Prove me wrong. Prove to me the country isn't as small I think, as statistics show, as poles show. It happened with Obama (a man who I already miss and am positive I will cry when he leaves office, no matter who replaces him). It could happen. I hope, for my sons, it does.

Thursday, September 17, 2015


I was cleaning out a closet the other day and had made decent progress before I came across a journal from 2008. At the time, I was divorced and applying to a doctorate program, finishing my grad school and moving in with my parents to save money. I was dating a guy I'd met in a karaoke bar and working through some stuff with friendships. I'd just completed the first draft of my book. And, apparently, journaling a lot.

I spent at least an hour reading it. And only stopped because Sullivan woke up from his nap. It sucked me back into those relationships, that finite period of time. It felt like another person. I could remember all those things for the most part, but current Kelli is so distant from 2008 Kelli.

This has happened to me before. I've kept active journals since I was 17 or so. Lugging them to college, to Florence, to San Diego, through moving, and to Maine. Boxes of these decorative books with varying handwriting, pages of observations and feelings. I even took a journaling class once. Prompts and activities written privately amongst a group of fellow journalers.

I remember taking a co-worker to Barnes and Noble (a great selection of blank books) over a lunch break when I need to get a new one - the one I just re-discovered, in fact. She asked how to journal, what to write in there and how often to do it. I explained how I write for my future self. And maybe my future children, should there be any. At the time, I thought it was so sad that she had to ask me that. That she didn't know about the secret pleasures of a journal.

I didn't journal through my first marriage. Before we married, he read my journal, becoming enraged over something I'd written. A thought about another guy friend, innocent and innocuous. He said he wanted to be able to trust me, but seeing the other person's name written was too hard for him. I told him I had nothing to hide and would have showed him the journal if he'd asked. But instead, he'd waited until I went to work - washing buckets in a flower shop - before taking the book from my drawer. I felt betrayed, but agreed not to keep anything from him. So I stopped keeping a journal.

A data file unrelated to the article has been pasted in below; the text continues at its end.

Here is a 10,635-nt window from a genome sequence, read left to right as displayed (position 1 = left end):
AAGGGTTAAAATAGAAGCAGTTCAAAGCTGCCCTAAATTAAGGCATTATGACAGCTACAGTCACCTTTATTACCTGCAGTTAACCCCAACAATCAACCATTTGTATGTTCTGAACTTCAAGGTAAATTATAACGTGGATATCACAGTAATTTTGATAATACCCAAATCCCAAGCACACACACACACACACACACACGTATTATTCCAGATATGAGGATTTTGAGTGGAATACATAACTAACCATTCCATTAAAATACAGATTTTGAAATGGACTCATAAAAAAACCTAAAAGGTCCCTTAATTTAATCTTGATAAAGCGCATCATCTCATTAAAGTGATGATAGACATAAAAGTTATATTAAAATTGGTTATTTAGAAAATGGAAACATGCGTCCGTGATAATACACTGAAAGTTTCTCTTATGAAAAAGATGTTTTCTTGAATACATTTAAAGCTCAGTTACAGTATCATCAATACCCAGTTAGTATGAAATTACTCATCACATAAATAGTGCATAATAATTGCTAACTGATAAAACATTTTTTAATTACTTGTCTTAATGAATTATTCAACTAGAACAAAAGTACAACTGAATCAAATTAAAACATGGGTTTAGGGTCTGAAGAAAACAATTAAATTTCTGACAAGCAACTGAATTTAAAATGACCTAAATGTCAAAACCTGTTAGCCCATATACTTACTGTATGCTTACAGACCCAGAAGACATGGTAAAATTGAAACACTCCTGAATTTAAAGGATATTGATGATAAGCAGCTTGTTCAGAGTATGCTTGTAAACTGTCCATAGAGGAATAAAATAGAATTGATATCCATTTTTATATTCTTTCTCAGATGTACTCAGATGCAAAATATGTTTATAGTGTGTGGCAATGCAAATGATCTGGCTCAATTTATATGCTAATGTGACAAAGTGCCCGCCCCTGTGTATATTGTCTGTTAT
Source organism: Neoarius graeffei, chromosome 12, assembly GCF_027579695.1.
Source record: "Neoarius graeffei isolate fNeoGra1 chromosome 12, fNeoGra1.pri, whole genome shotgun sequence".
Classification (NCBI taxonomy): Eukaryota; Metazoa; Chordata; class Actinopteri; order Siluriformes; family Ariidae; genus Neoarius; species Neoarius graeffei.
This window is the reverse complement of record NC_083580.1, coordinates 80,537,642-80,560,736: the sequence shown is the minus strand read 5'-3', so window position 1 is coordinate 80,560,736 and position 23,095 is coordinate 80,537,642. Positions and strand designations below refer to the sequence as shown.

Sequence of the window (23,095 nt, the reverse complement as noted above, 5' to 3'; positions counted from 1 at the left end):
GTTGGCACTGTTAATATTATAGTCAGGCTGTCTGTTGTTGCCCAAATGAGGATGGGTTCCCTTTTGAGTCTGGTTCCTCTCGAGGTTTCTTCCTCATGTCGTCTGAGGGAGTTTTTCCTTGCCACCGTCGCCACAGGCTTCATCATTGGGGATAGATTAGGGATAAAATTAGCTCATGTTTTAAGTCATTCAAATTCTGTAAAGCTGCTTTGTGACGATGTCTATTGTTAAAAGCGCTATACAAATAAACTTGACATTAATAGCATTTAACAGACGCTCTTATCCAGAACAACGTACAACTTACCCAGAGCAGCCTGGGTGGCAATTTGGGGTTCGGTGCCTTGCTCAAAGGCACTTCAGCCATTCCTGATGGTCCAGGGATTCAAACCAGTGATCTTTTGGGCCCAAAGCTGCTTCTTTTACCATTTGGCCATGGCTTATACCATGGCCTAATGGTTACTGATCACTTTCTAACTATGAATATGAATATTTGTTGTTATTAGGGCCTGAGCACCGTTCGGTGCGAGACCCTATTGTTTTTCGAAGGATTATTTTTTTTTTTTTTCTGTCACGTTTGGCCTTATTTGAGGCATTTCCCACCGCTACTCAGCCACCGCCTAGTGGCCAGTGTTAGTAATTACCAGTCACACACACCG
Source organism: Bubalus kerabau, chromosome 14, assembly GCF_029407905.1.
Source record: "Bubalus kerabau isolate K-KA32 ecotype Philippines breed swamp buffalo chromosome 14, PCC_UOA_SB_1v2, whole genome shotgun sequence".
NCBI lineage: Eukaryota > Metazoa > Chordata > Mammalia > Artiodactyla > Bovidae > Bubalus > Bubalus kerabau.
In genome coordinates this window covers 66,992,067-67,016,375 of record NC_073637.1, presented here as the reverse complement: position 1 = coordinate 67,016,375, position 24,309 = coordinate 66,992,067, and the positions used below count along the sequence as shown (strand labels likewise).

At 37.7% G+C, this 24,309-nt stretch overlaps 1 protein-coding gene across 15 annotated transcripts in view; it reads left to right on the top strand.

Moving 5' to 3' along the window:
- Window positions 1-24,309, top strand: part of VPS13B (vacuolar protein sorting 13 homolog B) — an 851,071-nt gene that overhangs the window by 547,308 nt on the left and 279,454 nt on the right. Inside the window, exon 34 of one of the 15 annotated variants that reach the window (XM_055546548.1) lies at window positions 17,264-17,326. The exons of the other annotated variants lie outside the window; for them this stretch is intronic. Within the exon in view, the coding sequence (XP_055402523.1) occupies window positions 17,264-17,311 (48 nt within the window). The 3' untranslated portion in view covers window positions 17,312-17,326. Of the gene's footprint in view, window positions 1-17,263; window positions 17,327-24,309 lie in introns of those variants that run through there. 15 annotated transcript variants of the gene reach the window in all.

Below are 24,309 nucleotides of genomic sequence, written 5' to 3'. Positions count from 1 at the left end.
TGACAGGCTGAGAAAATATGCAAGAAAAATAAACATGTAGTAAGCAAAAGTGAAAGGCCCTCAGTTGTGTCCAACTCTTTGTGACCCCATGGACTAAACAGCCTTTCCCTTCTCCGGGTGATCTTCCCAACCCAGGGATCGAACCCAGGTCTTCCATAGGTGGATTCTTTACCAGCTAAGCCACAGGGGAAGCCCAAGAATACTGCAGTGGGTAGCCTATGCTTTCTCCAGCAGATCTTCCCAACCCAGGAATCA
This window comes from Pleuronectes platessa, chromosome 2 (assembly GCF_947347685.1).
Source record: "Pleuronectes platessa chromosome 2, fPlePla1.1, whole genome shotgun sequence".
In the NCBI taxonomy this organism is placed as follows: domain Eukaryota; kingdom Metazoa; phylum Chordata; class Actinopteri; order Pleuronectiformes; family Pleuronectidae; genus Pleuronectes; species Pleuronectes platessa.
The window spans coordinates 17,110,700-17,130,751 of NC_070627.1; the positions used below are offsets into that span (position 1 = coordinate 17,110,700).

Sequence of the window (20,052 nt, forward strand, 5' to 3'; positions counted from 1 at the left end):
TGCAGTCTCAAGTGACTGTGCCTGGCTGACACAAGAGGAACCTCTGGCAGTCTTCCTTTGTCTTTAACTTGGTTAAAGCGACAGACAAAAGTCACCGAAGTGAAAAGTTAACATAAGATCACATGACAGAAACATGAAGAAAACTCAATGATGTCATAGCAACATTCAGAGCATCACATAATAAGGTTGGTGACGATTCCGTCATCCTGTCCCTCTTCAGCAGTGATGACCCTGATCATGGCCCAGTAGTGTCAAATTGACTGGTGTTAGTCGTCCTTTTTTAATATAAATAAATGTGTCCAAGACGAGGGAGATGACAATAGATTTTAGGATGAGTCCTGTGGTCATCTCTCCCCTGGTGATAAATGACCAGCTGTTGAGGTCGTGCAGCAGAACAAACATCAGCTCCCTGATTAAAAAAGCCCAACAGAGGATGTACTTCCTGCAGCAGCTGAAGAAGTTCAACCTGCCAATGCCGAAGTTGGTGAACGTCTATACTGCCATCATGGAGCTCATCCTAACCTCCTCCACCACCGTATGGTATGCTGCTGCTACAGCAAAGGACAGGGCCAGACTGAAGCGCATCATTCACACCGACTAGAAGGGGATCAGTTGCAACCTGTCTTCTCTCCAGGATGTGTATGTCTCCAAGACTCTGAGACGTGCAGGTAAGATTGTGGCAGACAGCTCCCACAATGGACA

My fiction writing became a place where I could make things up while hiding truth inside it. A character I wasn't allowed to be in real life. And after the marriage ended, I felt another break-up with the character I'd created. This woman who seemed so directionless and flighty didn't match the overflow of feelings I was having. She wasn't serious enough because I'd invented her to be light.

I abandoned editing her to edit myself, returning to my journaling with a vengeance.  The 2008 journal was just one from that year, one book only able to contain a few months of feelings and ache. I was recording life to the details thinking every thing seemed so crucial.

And when I read it now, or any of them, they feel so painful. It is hard to see the purpose. Why write down these feelings of being lost? Of being alone. Of being so angry with another person. Did it make me feel better at the time? To record it so I could relive it later? Maybe I was so afraid of losing myself again that these journals were bread crumbs to guide myself back.

I don't journal now. Not the same kind I used to do. A friend sent me an "Every Day" journal that chronicled five years of your life. Each day, you jot down a few lines, which go underneath the few lines from that day in the year before. And at night when I do this, I try to think, "What do I want to remember about this day?" That Henry helped pick tomatoes with me. That I rode my bike to work. That Jared slept in the boys room so I could fight off a cold. That Sullivan learned the word "Stegosaurus." And if I find this journal years from now, it will be like a stop action movie of silliness and sleep-depravity and date-nights and bicycle rides and growing up.

Tuesday, September 1, 2015

Bad Guys